Tuesday, March 7, 2017

On Polar Tides and the Torngat National Park



The Torngat National Park was created in 2005 at the northernmost tip of Nunatsiavut, Labrador. It encompasses a wonderful area of jagged mountains running down to fjords and steep capes, with islands offshore. 

The Torngat Mountains

It is tundra; the realm of the polar bear and caribou, wolf and arctic fox. Offshore the cold Labrador Current carries a procession of stately icebergs south toward Newfoundland.

The Torngat Mountains extend north from Nachvak Bay

On clear dark nights the sky comes alive with the dancing curtains of the northern lights that subdue even the brilliance of a full moon. 

A green curtain of the Northern Lights

Boasting some of the oldest rock formations in the world, at about 3.92 billion years old, The Torngat Mountains have shouldered an almost supernatural role affecting endless generations of hardy northern people. The strong winds that can slam down without warning from the mountains into calm fjords, the ghosting caribou camouflaged against the terrain, and the polar bears that appear where they were not evident a moment before, as if materializing from mist and cloud, could be easily identified as the spirits of these mountains. 

The northern extremity of the Torngat Mountains

Nowadays you can join a tour backpacking, flying in by helicopter or small plane, or by boat along the coast. Nunatsiavut Tourism nowadays can help you learn more. But until recently the idea of tourism remained a faraway dream. The Torngats were reserved for a handful of hardy adventurers and a few tourists arriving by boutique cruise ship.  So what was Labrador like then?

Violent winds can sweep the fjords to the icy sea

 You can gain more insight from my newly released FalconGuides book, On Polar Tides, (which better covers the ground than my earlier Stepping Stones of Ungava and Labrador.)  In the book the Torngat Mountains and the coast of Ungava and Labrador is revealed as experienced from a kayak before the National Park was created. Take a deep breath of the clear fresh air of northern Labrador, and dive into the story!

Purchase a signed copy of On Polar Tides from my web store, or find the book on Amazon, direct from the publisher, or from your local bookstore. I hope you enjoy! 

(Nigel Foster offers a slide presentation about his adventures in Labrador titled "On Polar Tides". Contact Nigel with any Requests/Invitations.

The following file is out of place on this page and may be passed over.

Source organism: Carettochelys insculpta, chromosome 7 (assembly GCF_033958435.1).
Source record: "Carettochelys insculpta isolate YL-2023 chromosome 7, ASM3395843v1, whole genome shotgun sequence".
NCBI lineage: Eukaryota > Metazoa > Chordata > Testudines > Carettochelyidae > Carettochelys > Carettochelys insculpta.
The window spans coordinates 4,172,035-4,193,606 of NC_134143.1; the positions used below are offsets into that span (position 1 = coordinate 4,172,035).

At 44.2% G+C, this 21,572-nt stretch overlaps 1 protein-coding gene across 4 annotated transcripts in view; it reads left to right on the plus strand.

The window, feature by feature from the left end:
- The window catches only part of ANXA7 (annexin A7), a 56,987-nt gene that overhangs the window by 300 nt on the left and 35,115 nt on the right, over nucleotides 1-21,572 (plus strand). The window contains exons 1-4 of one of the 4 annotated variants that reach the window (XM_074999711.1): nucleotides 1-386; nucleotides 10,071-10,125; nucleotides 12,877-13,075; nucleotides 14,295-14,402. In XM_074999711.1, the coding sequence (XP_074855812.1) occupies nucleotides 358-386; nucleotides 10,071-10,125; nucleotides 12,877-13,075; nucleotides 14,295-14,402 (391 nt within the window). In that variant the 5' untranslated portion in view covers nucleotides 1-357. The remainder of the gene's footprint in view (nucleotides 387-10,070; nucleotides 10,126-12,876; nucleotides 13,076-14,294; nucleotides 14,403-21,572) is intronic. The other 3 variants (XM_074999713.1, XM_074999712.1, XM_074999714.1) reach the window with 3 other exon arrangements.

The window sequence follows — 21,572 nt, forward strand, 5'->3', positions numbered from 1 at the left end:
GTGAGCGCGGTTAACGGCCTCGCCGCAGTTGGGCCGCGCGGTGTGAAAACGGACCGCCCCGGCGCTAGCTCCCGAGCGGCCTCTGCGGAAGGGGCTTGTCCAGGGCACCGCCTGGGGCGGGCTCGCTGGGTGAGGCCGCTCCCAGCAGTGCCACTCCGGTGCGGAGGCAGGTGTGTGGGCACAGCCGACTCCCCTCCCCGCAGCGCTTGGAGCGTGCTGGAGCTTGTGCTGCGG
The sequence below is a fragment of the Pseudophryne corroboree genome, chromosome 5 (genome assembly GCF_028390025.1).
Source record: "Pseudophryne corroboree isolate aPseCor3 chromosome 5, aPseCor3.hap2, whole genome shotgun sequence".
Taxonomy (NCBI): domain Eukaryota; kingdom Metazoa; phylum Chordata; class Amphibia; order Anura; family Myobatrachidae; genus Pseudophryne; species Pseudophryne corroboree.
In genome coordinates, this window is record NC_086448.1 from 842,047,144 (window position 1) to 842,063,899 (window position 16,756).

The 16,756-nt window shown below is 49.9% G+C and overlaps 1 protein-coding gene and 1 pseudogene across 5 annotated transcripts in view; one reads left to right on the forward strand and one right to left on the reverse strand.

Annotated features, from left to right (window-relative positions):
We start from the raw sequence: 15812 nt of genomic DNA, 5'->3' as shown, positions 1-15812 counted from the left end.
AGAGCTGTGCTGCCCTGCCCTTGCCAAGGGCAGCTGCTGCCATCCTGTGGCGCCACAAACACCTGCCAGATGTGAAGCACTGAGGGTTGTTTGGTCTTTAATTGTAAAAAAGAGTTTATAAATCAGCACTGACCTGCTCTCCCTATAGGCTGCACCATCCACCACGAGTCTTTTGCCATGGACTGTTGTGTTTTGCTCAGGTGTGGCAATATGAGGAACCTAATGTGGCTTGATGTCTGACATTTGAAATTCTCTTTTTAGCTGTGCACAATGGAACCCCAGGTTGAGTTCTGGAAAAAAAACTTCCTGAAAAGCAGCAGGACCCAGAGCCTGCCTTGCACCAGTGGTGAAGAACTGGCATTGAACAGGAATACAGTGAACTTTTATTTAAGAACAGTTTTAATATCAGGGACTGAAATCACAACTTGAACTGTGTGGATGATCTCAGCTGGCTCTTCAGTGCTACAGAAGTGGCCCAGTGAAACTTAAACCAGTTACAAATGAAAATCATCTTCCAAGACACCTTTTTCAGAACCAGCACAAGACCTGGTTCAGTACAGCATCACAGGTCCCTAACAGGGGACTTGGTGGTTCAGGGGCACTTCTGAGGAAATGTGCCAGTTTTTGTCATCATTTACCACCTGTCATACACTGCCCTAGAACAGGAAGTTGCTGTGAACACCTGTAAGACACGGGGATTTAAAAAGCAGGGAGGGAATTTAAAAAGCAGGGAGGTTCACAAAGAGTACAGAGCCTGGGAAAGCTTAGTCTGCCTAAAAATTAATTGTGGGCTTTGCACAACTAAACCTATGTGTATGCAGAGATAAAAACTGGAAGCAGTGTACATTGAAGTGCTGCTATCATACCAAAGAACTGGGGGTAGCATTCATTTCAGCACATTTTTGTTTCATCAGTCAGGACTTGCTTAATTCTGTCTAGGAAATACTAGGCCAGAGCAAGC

Saturday, January 28, 2017

Warm and Happy as a Manatee!


It can be cold up north this time of year, maybe frozen. It’s a good time of year to think about warm water paddling, getting a little Vitamin D from sunshine, and relaxing! And it’s a time of year when you can get inexpensive flights to Florida.

Spring-fed rivers have 72 degree crystal clear water



Florida is a big state well served by international airports, so if you’re thinking of flying there, check out the paddling possibilities close to the airports. For the warmest water and warmest weather, the Gulf Coast and the south tends to be warmer than the Atlantic Coast and the north. There’s a reason why the mangroves are in the south. They don’t like frost.

  
On Florida Gulf Coast you often see dolphins

Winter is a good time for seeing manatees when  the Ocean and the Gulf are cooler than the warm spring fed rivers and close to power plants with their warm water outflows.  Manatees like to hang out in the 72-degree-year-round temperatures of the springs, and there the water is clear enough to see every detail looking down from a kayak. But they'll often approach you, even when the water is less clear.

Manatees hang around kayaks and love the warm water

It is easy to rent kayaks to tour these rivers. Some companies offer guided tours, others launch you at the top so you drift and explore on your own to a pick-up downstream. 
If you have seen enough of manatees, then there are the birds, and of course on some rivers you might be lucky and spot alligators.
 
Sandhill cranes find a place to nest by a river


The open coast may require more paddling than a downstream drift, but white shell-sand islands, mangrove tunnels' ancient native shell mounds, Civil War era fortifications and dolphins make the effort worthwhile.


The freedom of a sandy beach on an offshore island

The last weekend of February every year is the Florida Gulf CoastSea Kayak Symposium, (canoes too!) offering trips and instruction, lectures and social events in the Tampa Bay area. That’s a really good event for getting to know the paddling environment, meeting up with like-minded paddlers and picking up some extra skills in the warm water from a host of good coaches from all over the world. 

New guide book "Paddling Southern Florida" offers great trip plans

And you can plan your trips from the comfort of your home. Anticipate the fun. Thumb through a copy of Nigel Foster's new Paddling Southern Florida Guide Book from Falcon Guides for ideas. You can buy a signed copy at store.nigelkayaks.com. (Select "signed copy" option) You'll find...

Order a signed copy from store.nigelkayaks.com

each of the 50 and more trips described is shown with maps, directions to the launch, step-by step route directions, places to eat and places to stay, as well as a wealth of information about the creatures you’ll see, the environment and enticing tidbits.  All in color!

Ready for a leisurely downstream river drift?

Tempted? See you there last weekend in February at the Florida Gulf Coast Symposium?